It is time. As the South African wine industry heads into one of the most unique and disrupted harvest years in history, these things of nature determining any wine vintage appear to be, well, gorgeous.
And the word is cool. And steady. And even.
Grapes like to begin their lifecycle in cool weather conditions. Which was the case late in August, early September when the vines woke sprouting green buds. Waking was slow and sleepy, for the winter had been raw and wet, sending the bare vines into a deep and comatose slumber. Once awake with the advent of spring, the vines groggily shot the green buds, waiting for the sunny warmth of spring to energise, invigorate and thrust the plant into a lively growth cycle.
Because spring remained cool, lots of rain and wind. And as summer truly set in in November, the characteristic fiercely hot 30°C-plus days were gone missing. Same for December. All this means that flowering and berry-set and canopy growth was retarded by a beautifully cool spring and early summer.
Come January, and some hot days dawned. But went. Grape-bunches formed, but – as we speak – are slow due to the conditions showing no urgency to develop sugars to the ripeness levels required for harvest. Farms from Robertson to the Swartland; Stellenbosch to Franschhoek are reporting a two-week later harvest date than in more typical Cape seasons.
This longer hang-time on the vine is a godsend, allowing grapes to develop balanced chemistries and the kind of phenolic ripe complexity leading to complete wines. The most brilliant aspect here, are the acids. The life-affirming heart of the grape, the zesty, joyful part of a wine announcing verve, vivaciousness and excitement. Warm conditions draw acidity away from the fruit. Due to this beautiful cool period, acids are firm and crunchy.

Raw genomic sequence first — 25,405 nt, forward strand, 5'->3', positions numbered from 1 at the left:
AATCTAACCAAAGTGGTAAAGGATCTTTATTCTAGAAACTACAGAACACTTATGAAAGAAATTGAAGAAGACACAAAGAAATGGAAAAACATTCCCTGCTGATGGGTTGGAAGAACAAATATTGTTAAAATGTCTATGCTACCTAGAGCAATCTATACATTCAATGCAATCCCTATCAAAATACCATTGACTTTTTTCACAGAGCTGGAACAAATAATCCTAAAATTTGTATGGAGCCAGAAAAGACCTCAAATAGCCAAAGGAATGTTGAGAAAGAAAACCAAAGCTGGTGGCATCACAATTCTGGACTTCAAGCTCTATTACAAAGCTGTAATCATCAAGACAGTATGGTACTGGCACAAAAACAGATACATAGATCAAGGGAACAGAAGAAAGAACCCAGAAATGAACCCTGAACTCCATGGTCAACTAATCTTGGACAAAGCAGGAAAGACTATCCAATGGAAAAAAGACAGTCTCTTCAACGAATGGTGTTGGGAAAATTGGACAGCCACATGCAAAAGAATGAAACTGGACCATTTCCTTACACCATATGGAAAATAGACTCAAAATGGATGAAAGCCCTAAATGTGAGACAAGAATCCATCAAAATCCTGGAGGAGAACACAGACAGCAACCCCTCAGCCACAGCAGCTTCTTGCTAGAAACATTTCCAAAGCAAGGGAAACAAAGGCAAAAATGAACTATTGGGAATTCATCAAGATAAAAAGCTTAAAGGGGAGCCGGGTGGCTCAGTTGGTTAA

I tasted some early Pinot Noir grapes this morning from one of Jan Boland Coetzee’s vineyards at Vriesenhof in Stellenbosch. When asking him what the grapes’ sugar levels are, he spat out a piece of purple grape-skin: “Can’t tell with these acids,” he said. “They are so great they mask the sugar.”
Out in Robertson where De Wetshof picked Chardonnay for its Cap Classique, the acids are also the talk of the town. “Fantastic,” said Johann de Wet, CEO. “Crushed, settled and fermented the acids are firm enough to remain in the wine and not drop-out, like they can do in warm years.”
Frank Meaker, the sage of organic estate Org de Rac on the northern rim of the Swartland, is not even thinking acids. I popped out there this week, expecting to feel the hot sweat of a Swartland summer running down my neck. “Acids, Frank?”
“Hey man, we gotta get the stuff ripe first,” he said walking between the vines, pulling at shoots and snarling at the under-ripe bunches of Merlot. “Where is the colour, man?” he asked the vines. “Normally we’ll be preparing to pick Merlot in a couple of weeks, but the stuff ain’t ripening.” The cool breeze flowed through the vineyard, and the grapes sighed with a mellow satisfaction. With no heat to rush them, they are loving the weather and the freshness of the air. They know their time will come, and for us wine-lovers the slow pace of vineyard life would have been waiting for.
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